Osaka’s Lesser-Known Food
Osaka is more commonly referred to as a food haven. Japan’s most popular food such as okonomiyaki and takoyaki originates from Osaka. However, these are not just what Osaka is famous for. In this article, I would like to introduce you to two other lesser-known-but-delicious traditional foods from Osaka. Kushikatsu is a dish of meat or vegetables that has been cut in mouthful portions, skewered, battered and deep fried. Kushikatsu is said to have originated from Shinsekai in Osaka, and even now, you can find lots of kushikatsu restaurants in the area.
The menu is typically made up of meat, fish and vegetables, with some examples including:
While the two dishes may appear similar, the difference between tempura and kushikatsu is the batter. The batter in tempura uses a water, flour and egg base, however with kushikatsu, breadcrumbs are added and deep fried.
Eating style is also unique at kushikatsu restaurants and food bars as you dip kushikatsu into a pot of thinner sauce before eating. As a sauce pot is shared among customers, and putting your food after a bite is seen not only as a disgusting manner but for sanitary reasons.
Some kushiyaki restaurants prepare menu and instruction in English and other languages to warn overseas travelers not to dip food into the shared sauce pot after you bite them, both for sanitary reason and customs.
Instead, you will use a slice of cabbage on your table and scoop up sauce from the pot and pour it on your share of kushikatsu. In some restaurants they put a brush or spoon to the shared pot that you season the kushi on your dish.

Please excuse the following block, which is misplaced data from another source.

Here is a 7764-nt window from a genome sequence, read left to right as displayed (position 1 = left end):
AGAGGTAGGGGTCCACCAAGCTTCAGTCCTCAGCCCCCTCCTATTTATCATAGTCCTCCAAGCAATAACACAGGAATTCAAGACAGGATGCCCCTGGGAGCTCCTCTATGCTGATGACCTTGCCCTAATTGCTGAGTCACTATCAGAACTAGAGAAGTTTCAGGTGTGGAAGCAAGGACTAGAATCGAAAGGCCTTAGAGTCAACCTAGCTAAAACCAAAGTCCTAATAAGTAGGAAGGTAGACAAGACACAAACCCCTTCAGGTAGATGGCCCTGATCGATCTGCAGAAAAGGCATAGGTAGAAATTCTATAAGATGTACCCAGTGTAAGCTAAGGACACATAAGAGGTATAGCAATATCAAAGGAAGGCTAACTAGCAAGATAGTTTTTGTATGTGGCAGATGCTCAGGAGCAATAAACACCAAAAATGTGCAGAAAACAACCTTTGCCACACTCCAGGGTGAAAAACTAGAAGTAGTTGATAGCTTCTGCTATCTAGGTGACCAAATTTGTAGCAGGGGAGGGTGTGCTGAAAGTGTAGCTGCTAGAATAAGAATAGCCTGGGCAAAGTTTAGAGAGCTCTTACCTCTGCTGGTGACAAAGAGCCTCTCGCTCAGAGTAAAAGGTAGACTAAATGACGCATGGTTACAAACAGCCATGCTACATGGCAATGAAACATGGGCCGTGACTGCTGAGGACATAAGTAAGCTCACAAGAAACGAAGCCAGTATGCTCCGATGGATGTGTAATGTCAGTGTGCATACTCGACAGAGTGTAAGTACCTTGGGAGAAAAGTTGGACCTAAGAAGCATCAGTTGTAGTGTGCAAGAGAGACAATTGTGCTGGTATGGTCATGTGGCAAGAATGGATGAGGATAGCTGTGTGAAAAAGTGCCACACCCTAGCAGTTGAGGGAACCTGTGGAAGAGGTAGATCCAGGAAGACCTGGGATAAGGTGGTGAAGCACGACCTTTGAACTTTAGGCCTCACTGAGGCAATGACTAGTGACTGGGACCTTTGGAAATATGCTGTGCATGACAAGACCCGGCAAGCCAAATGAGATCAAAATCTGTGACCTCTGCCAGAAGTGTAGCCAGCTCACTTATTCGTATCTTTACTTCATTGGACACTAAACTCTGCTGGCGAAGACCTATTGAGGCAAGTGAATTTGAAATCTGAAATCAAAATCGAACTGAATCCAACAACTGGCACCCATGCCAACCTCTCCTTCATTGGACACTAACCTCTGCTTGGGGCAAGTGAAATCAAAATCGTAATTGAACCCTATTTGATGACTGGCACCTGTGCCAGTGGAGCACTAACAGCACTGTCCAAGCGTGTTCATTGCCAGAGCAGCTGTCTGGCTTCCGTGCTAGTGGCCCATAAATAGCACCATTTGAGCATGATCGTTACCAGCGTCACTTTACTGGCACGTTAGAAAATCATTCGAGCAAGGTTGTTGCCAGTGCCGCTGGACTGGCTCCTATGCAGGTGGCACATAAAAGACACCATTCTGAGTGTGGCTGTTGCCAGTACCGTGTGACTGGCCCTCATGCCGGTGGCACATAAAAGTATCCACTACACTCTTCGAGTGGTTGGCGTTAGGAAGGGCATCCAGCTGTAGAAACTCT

3 Restaurants Where You Can Enjoy Great Osaka-Style Kushikatsu
1. Kushikatsu Daruma (串カツ だるま)
A long-standing store in the famous Osaka tourist spot, Shinsekai. There are 12 Kushikatsu Daruma restaurants in Osaka, and they are all rather small and with counter-only seating. They offer about 40 different types of kushikatsu. Of course, dipping twice is forbidden, but depending on the type of kushikatsu, some are better without sauce. They also offer a variety of set menus. Please note that you can’t use credit cards here.
2. Yakko (やっこ)
This is another popular old restaurant in Shinsekai, and is again a counter only place. This restaurant is proud of the flavour and freshness of the ingredients. The kushikatsu are dipped in a thin batter and lightly fried until crispy. The kushikatsu offered at this restaurant is quite rare as it uses tallow, or beef fat. You can’t dip twice here. The bill is calculated based on the number of skewers left in the skewer pot on the table after eating. Again, you can’t pay by card here either.
3. Yaekatsu (八重勝)
A famous restaurant in Shinsekai. Again, this is a counter seating only restaurant, but the restaurant itself is large and can fit many customers, although its popularity means you may have to queue to eat there. This is of course another “don’t dip twice” restaurant. The batter on the kushikatsu at Yaekatsu is fluffy and has a light taste. The secret of the fluffiness comes from the yam added to the batter apparently. Please note that you can’t pay by card.